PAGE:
Under Illinois law, the voluntary payment doctrine bars a consumer from asserting a claim to recover taxes that have been remitted to the state, even if such collection was erroneous. A consumer who wishes to contest the collection of the use tax may do so by either following the procedure outlined in the Protest Fund Act—i.e., (i) the consumer pays under protest and (ii) then sues the retailer—or by asserting one of the exceptions to the Illinois voluntary payment doctrine. The exceptions to the doctrine are fraud, misrepresentation, or mistake of fact.
The plaintiff claimed that since he alleged statutory fraud, this was an applicable exception to the Illinois voluntary payment doctrine, which should have prohibited the trial court from dismissing his complaint. The Appellate Court rejected the plaintiff’s contention on the ground that the plaintiff failed to cite any Illinois law supporting his contention that statutory fraud is an applicable exception; the court also cited to Jenkins v. Concorde Acceptance Corp., 802 N.E.2d 1270 (2003) for the proposition that Illinois courts reject the argument that a claim under the CFA is immune from the Illinois voluntary payment doctrine.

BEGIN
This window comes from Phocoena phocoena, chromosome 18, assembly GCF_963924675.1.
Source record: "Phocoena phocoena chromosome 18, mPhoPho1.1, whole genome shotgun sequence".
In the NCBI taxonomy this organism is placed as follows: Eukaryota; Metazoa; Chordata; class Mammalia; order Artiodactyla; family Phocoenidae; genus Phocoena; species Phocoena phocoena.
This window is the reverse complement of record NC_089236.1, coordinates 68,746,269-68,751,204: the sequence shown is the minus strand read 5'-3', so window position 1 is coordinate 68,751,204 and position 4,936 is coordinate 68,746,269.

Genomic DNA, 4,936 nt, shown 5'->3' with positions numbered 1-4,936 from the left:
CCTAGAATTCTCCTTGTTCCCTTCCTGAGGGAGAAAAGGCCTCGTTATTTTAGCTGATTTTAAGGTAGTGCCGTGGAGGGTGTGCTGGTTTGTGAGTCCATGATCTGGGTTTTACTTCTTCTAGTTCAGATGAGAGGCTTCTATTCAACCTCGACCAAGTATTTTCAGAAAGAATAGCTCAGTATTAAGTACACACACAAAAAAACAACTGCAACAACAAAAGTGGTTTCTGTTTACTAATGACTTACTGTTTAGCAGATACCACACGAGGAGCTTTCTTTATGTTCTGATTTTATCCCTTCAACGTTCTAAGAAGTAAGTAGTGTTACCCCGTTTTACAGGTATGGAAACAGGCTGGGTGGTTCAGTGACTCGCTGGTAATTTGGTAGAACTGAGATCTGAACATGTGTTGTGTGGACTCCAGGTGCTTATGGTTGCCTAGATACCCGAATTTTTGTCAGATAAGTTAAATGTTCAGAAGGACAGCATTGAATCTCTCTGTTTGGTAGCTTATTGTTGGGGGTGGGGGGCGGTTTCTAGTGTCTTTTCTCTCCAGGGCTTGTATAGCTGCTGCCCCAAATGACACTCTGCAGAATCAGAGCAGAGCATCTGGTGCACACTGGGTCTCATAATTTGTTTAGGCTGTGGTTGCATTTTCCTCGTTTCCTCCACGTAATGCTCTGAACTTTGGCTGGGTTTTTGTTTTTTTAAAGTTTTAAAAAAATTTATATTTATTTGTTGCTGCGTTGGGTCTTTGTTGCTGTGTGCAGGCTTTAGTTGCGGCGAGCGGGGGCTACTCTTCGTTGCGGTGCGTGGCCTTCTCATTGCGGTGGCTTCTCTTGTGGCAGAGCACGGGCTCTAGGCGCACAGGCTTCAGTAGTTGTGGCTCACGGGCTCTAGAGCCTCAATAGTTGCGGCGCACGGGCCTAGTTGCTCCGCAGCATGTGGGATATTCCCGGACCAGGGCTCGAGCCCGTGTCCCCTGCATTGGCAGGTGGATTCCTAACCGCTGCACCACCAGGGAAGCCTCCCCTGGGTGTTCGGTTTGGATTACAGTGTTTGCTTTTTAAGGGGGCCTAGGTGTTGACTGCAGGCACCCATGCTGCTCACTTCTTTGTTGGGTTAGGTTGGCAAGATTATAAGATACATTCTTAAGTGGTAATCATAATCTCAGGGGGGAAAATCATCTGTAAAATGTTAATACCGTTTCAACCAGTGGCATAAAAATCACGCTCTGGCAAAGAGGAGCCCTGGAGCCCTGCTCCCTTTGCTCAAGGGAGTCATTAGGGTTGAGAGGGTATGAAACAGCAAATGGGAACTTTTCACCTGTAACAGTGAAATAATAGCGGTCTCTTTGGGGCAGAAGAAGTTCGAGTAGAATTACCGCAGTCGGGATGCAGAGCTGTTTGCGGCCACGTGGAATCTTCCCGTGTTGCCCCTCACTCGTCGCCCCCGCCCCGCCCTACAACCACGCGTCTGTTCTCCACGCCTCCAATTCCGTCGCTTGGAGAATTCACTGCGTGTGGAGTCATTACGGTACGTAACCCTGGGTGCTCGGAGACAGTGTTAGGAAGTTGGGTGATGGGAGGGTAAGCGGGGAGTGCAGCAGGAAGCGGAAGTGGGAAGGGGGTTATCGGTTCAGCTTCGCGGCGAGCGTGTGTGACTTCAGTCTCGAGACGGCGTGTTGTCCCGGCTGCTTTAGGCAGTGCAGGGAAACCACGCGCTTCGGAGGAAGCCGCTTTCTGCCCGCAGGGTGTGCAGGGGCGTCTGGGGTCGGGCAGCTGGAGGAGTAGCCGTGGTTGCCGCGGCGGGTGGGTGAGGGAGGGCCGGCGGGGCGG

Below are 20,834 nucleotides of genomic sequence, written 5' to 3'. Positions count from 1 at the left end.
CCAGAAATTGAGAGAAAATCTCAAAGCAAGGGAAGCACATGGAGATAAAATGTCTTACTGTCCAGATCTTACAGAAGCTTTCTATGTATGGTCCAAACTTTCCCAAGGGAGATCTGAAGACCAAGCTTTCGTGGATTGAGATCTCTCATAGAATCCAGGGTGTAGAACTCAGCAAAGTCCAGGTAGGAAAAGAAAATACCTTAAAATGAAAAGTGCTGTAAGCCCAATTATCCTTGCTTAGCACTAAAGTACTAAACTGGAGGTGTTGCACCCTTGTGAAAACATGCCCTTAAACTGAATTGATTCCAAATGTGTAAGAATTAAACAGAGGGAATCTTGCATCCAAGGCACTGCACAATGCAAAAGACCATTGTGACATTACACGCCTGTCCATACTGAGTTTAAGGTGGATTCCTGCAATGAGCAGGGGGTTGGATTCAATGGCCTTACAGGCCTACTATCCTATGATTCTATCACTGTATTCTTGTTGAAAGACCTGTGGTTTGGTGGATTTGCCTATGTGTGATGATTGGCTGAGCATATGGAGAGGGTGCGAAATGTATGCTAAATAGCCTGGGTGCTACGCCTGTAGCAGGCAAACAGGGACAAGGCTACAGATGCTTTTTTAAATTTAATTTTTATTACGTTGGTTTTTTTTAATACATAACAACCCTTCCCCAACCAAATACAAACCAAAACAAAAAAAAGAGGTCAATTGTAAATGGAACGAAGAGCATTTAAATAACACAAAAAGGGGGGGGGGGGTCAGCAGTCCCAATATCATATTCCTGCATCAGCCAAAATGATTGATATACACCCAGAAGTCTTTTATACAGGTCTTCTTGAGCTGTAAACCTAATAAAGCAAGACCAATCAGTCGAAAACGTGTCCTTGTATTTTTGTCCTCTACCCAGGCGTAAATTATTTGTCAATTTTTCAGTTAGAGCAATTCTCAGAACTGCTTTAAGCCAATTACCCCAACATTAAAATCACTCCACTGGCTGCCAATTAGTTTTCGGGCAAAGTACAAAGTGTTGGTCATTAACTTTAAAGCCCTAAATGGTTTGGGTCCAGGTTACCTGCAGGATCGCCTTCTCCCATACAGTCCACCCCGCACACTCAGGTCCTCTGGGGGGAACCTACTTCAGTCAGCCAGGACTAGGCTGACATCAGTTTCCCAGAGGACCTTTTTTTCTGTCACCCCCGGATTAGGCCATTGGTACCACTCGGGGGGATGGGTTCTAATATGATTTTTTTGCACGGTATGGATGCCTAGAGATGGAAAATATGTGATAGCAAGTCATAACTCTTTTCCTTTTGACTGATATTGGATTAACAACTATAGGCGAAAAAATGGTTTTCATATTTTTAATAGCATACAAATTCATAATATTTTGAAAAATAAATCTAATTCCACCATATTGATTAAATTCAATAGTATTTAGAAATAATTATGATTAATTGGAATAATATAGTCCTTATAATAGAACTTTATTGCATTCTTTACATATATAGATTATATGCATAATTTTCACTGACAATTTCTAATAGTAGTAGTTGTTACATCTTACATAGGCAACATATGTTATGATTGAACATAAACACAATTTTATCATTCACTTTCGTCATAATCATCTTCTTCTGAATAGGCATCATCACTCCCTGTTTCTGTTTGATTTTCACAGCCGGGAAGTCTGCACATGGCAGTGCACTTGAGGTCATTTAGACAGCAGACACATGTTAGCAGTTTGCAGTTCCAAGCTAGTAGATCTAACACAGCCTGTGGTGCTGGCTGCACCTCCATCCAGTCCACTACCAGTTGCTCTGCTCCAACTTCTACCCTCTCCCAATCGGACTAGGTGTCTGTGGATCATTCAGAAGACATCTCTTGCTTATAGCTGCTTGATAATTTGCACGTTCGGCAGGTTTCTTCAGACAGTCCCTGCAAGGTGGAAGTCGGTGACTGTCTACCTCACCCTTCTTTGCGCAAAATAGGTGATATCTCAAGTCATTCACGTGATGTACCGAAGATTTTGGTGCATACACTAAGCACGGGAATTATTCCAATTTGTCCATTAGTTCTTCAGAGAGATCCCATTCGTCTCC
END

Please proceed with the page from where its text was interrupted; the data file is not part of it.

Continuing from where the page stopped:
How the Sears Cases Fit in the Picture
In 2013, the Appellate Court of Illinois (First District) held that the Illinois voluntary payment doctrine is an inapplicable defense to the CFA: “we have established that the defendant’s practice of collecting sales tax was not statutorily authorized. If, as the plaintiff alleges, the defendant charged a tax neither it nor the plaintiff was bound to pay, it can be found to have engaged in a deceptive act,” thus satisfying the first element of a CFA cause of action. Nava v. Sears, Roebuck and Co., 995 N.E.2d 303, 310 (1st Dist. 2013). Two years later, the First District followed the holding in Nava by, this time, affirming the trial court’s ruling that the Illinois voluntary payment doctrine is no bar to a cause of action under the CFA. Aliano v. Sears, Roebuck and Co., 48 N.E.3d 1239, 1245, 1249 (1st Dist. 2015).